Cherokee Ranch and Castle is located in Sedalia and is surrounded by a ranch that hosts a plethora of wildlife. Photo courtesy of Cherokee Ranch and Castle.

Cherokee Ranch and Castle is located in Sedalia and is surrounded by a ranch that hosts a plethora of wildlife. Photo courtesy of Cherokee Ranch and Castle.

Cherokee Ranch and Castle

Cherokee Ranch and Castle in Sedalia, 35 miles south of Denver, includes a wildlife sanctuary thanks to Mildred “Tweet” Kimball’s work on acclimating a breed of Texas cattle to the thinner, colder Colorado air. 

Originally, Charles Alfred Johnson built the castle in Sedalia in the 1920s. Johnson was prominent in the Denver Chamber of Commerce and worked for the Denver Mountain Park System. Architect Burnham Hoyt was chosen to design the 10,000-square-foot estate.  

“Hoyt was kind of given free reign of the design, so he decided to emulate 16th century Scottish castles,” Warzel said. “He decided that he needed some masons that actually knew how to do the stone work that he wanted done, so he hired some Cornish mine workers, who were known for their stone craft.” 

The miners left their jobs in Wyoming to come and build the castle using stone from a nearby quarry on the property, Warzel said. 

Construction was finished in 1926. Johnson named it Charlford Castle after his son Charlie and his wife’s son Gifford.  

Johnson left in 1949, and the castle was sold to Tweet Kimball. Since becoming a wildlife sanctuary, the castle is available for tours and hosts weddings and other events. 

Glen Eyrie

In 1870, William Jackson Palmer picked the beautiful and then-empty landscapes of western Colorado Springs to build his castle. 

Just north of what is now Garden of the Gods is the land Palmer selected for his castle. Along with this castle, he also played a huge role in the founding of the town of Colorado Springs.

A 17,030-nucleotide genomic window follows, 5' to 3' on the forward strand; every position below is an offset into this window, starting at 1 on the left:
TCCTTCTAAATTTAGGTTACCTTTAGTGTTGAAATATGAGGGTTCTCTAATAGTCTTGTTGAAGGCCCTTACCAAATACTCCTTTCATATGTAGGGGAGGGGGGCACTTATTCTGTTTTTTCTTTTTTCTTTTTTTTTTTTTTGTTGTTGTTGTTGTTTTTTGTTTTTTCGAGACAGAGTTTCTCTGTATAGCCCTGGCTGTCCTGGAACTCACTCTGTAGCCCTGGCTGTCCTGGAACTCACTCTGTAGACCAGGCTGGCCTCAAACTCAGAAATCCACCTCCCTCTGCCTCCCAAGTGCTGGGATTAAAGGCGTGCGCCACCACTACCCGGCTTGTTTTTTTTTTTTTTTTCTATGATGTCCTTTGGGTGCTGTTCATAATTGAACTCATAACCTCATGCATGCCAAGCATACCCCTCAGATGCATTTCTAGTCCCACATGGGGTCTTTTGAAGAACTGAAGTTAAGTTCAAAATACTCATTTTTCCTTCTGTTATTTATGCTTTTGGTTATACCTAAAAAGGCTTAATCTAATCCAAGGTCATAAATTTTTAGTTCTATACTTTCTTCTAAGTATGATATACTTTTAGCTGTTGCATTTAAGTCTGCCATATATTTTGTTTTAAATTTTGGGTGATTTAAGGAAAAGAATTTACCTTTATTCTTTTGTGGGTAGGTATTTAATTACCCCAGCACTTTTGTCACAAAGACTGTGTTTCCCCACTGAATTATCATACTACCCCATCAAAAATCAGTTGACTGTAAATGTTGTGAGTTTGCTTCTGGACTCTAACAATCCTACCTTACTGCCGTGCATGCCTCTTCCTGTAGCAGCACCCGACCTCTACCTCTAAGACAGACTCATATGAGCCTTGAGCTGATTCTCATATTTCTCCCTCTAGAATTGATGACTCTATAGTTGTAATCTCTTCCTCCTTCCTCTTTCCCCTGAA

The magnificent structure, built in 1903 and 1904, features Tudor revival architecture. Later named Glen Eyrie, the castle has 67 rooms and more than 20 fireplaces. There was a bowling alley in the basement, and a balcony for an orchestra in the largest hall. 

It was also basically self-sustaining.

“(Palmer) had a dairy, granary, was raising cows and growing crops,” Warzel said.

She added that Palmer also opened his estate to tourists. Palmer wanted the drive up to the castle to snake through unique sandstone formations. 

After his death, Palmer’s daughters tried to donate the castle to the city but were denied due to high maintenance costs. The castle was purchased by the Navigators, a Christian ministry, in 1953 and has remained mostly unchanged to this day.

Glen Eyrie currently hosts tours, retreats and events such as tea parties and weddings.

Warzel said these castles are historic gems that deserve a visit. 

“These are the grandest and most visually prominent buildings that Colorado has,” Warzel said. “If people do not appreciate those, they are not going to appreciate the lesser-known historic places. This can be a great entry point for all people to appreciate historic architecture and the historic stories.”

Jordyn MacDonald is finishing up her English and history degrees at Wartburg College in Waverly, Iowa.